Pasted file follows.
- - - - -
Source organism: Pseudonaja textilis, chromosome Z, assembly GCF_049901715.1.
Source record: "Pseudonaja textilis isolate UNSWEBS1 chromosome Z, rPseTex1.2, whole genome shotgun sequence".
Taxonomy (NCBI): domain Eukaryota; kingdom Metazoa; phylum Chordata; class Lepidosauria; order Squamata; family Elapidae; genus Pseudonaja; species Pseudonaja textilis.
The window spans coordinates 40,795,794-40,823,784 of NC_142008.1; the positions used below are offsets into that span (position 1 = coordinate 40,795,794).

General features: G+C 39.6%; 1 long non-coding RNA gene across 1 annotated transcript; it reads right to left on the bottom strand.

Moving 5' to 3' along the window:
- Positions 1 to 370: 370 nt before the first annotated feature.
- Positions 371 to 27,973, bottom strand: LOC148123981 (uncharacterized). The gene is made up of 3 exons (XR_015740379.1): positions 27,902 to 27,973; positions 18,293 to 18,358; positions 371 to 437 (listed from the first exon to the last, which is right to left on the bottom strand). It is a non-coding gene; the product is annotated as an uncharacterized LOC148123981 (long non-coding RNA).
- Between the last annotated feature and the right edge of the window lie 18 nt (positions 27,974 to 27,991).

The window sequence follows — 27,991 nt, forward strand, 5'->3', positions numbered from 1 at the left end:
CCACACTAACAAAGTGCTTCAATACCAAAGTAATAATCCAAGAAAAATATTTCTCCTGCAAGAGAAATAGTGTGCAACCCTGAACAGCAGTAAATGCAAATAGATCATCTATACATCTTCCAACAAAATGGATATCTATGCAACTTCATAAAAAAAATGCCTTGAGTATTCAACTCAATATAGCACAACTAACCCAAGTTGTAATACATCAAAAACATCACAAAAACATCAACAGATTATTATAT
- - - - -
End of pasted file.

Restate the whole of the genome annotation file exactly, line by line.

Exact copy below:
Source organism: Pseudonaja textilis, chromosome Z, assembly GCF_049901715.1.
Source record: "Pseudonaja textilis isolate UNSWEBS1 chromosome Z, rPseTex1.2, whole genome shotgun sequence".
Taxonomy (NCBI): domain Eukaryota; kingdom Metazoa; phylum Chordata; class Lepidosauria; order Squamata; family Elapidae; genus Pseudonaja; species Pseudonaja textilis.
The window spans coordinates 40,795,794-40,823,784 of NC_142008.1; the positions used below are offsets into that span (position 1 = coordinate 40,795,794).

General features: G+C 39.6%; 1 long non-coding RNA gene across 1 annotated transcript; it reads right to left on the bottom strand.

Moving 5' to 3' along the window:
- Positions 1 to 370: 370 nt before the first annotated feature.
- Positions 371 to 27,973, bottom strand: LOC148123981 (uncharacterized). The gene is made up of 3 exons (XR_015740379.1): positions 27,902 to 27,973; positions 18,293 to 18,358; positions 371 to 437 (listed from the first exon to the last, which is right to left on the bottom strand). It is a non-coding gene; the product is annotated as an uncharacterized LOC148123981 (long non-coding RNA).
- Between the last annotated feature and the right edge of the window lie 18 nt (positions 27,974 to 27,991).

The window sequence follows — 27,991 nt, forward strand, 5'->3', positions numbered from 1 at the left end:
CCACACTAACAAAGTGCTTCAATACCAAAGTAATAATCCAAGAAAAATATTTCTCCTGCAAGAGAAATAGTGTGCAACCCTGAACAGCAGTAAATGCAAATAGATCATCTATACATCTTCCAACAAAATGGATATCTATGCAACTTCATAAAAAAAATGCCTTGAGTATTCAACTCAATATAGCACAACTAACCCAAGTTGTAATACATCAAAAACATCACAAAAACATCAACAGATTATTATAT